This will be just one of many situations where you may find yourself at odds with family/other parents, so chin-up, stay strong.

KatieKaye Thu 04-Dec-14 08:00:36

There are a few issues here.

Is your DC safe? Sounds like you've made an excellent arrangement here, so yes to that. Plus he is learning a small step to independence.

Should your DM keep going on about it? No, talking about it once is fine but she has to let you make the right decisions for your child.

Linked to the second, are you a negligent/lazy mum? Definitely not. You have explained your reasons to DM so now she needs to butt out and shut up. She's trying to make you feel bad about this and that's pretty crap.

EbwyIsUpTheDuff Thu 04-Dec-14 08:01:37

I walked to and from school by myself or with friends from the age of 7. Normal ro me. Here the school insists on an adult being present until they are 10

VeryStressedMum Thu 04-Dec-14 08:03:50

Maybe your mother can pick him up from school as she's so concerned about it grin

CheerfulYank Thu 04-Dec-14 14:46:16

TheFirst oh, I'm not! There is a particularly slippery stretch of sidewalk on the way to the school... I fell carrying baby DD last year. We were both hurt but not seriously. I'd just worry about that part. I go places all the time. smile

VeryStressed I'll mention that to her! She lives a five hour drive away so she may turn me down though. ;o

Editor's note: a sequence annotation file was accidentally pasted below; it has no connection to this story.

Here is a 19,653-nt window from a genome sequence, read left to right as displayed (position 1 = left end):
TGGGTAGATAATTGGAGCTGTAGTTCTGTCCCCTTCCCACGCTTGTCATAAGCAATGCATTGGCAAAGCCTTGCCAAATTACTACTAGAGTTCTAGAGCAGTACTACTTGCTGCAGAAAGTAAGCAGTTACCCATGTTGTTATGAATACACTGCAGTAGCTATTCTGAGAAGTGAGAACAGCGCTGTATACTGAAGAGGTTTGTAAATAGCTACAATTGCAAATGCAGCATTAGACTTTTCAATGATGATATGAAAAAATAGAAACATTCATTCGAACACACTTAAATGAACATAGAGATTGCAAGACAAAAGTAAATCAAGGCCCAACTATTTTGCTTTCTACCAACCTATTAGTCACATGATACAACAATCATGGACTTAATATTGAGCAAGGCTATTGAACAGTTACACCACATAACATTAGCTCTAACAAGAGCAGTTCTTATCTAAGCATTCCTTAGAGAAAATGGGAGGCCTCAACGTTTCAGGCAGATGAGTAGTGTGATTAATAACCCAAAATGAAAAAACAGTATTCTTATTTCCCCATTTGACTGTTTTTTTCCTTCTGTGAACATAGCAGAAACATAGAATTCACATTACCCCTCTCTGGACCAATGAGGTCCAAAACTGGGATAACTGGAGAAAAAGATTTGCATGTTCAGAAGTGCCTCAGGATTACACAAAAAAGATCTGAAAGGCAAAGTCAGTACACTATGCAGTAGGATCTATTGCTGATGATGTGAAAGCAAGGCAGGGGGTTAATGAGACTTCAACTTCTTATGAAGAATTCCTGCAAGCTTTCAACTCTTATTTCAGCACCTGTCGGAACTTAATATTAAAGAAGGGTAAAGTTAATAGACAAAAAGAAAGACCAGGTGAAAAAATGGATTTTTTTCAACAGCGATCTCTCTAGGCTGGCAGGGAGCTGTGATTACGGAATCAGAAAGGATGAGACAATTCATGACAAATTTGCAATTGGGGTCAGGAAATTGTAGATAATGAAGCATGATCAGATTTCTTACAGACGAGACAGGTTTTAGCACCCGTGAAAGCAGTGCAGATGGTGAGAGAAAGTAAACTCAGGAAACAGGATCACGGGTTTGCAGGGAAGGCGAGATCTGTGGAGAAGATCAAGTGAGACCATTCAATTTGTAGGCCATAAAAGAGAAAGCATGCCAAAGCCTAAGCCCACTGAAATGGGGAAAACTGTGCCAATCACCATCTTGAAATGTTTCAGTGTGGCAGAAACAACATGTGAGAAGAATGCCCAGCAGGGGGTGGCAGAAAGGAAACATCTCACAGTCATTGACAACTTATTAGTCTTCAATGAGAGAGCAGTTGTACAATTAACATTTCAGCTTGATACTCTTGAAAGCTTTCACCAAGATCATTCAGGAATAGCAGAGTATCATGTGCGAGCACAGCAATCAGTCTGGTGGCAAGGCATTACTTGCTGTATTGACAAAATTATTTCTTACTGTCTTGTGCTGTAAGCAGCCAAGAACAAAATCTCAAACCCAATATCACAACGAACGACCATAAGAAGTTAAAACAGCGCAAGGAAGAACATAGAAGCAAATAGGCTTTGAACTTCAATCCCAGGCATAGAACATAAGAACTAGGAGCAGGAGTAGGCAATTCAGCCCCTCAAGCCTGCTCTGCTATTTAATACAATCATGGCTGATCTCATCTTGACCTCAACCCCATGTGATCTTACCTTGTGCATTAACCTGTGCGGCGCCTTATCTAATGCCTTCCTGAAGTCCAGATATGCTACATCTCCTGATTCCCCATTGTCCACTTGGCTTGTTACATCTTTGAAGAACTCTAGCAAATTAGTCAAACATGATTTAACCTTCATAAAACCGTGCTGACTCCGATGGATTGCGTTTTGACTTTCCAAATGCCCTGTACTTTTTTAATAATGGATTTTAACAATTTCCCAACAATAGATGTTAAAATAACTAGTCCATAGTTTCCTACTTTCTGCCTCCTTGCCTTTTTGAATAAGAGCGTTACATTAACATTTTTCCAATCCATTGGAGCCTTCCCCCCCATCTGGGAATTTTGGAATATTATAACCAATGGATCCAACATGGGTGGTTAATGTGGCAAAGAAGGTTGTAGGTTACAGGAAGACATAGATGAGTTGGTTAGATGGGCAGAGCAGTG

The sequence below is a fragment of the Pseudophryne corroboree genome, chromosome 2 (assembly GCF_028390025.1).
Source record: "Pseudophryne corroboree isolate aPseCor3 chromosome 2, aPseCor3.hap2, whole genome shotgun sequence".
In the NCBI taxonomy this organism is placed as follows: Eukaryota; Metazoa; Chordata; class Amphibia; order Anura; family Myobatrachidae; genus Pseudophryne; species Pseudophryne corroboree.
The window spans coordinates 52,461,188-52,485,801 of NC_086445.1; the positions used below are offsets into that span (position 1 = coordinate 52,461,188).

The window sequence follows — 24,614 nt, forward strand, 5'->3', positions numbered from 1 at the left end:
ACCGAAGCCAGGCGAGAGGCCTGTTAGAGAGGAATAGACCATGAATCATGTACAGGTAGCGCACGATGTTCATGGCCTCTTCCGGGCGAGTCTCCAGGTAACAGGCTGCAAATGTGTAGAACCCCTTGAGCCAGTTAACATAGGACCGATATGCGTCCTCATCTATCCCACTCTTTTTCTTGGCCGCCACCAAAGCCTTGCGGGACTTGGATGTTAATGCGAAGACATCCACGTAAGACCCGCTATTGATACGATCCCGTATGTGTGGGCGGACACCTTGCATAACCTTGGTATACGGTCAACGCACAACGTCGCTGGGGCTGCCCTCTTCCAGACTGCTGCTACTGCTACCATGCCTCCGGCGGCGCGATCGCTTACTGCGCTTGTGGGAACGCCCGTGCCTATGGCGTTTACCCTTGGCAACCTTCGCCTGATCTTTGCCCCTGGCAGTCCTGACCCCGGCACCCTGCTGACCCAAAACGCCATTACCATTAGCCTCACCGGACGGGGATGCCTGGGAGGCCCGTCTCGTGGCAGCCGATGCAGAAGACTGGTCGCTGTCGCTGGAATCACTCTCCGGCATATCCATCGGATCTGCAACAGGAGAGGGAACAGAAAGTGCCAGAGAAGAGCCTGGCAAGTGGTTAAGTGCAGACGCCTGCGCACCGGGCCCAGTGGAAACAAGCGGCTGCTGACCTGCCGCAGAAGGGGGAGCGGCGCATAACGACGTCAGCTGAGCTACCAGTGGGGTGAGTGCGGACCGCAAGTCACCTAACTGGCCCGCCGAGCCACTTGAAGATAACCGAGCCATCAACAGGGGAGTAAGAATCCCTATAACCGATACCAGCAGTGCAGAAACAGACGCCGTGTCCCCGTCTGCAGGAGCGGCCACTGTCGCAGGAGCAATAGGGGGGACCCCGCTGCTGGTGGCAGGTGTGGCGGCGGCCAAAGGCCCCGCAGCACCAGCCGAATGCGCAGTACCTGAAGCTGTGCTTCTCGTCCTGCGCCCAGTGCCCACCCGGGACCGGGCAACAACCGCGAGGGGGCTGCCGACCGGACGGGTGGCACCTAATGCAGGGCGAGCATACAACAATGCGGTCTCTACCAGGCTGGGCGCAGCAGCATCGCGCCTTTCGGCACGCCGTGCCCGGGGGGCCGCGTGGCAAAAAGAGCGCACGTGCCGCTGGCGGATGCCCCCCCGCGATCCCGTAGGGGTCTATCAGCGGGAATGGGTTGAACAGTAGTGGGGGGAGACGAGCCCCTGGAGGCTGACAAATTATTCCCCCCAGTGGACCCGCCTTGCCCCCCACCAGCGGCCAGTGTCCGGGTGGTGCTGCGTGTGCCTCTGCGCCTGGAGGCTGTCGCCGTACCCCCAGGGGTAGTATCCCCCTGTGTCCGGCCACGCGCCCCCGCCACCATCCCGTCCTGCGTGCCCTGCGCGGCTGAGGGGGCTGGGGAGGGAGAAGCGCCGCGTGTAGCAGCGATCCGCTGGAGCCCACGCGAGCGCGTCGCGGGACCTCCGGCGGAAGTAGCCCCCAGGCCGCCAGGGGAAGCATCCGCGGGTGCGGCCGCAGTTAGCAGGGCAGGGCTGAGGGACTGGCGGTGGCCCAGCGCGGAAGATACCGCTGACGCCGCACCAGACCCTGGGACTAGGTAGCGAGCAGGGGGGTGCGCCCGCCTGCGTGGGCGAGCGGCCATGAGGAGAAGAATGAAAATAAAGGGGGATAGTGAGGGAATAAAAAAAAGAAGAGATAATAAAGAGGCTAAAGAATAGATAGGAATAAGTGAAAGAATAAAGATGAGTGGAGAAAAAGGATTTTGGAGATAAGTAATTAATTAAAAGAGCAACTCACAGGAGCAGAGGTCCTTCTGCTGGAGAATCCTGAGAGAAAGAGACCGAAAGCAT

Littlef00t Thu 04-Dec-14 15:49:50

I walked 10 mins to and from school from the age of 7 with another friend who was also 7. There was one busy road to cross and we were shown where to cross safely.

I still remember doing that journey because it was the first proper independence I had, and it made me feel grown up.

I think with a trained crossing aide and an 11 yo, it's absolutely fine provided the older children are happy with it.

CheerfulYank Thu 04-Dec-14 15:56:09

It's only once a day. He eats breakfast at school so DH can drop him off and still be to work on time. That is also a wonderful arrangment. The breakfast at school is pretty good nutritionally (once I put the kibosh on DS choosing Trix every day anyway). And our mornings are infinitely more dawdling over breakfast, no spilling and having to change etc.

My.mother took issue with that too. "It's such a long day for him!" hmm He goes to school at 7:45 instead of 8. Sigh.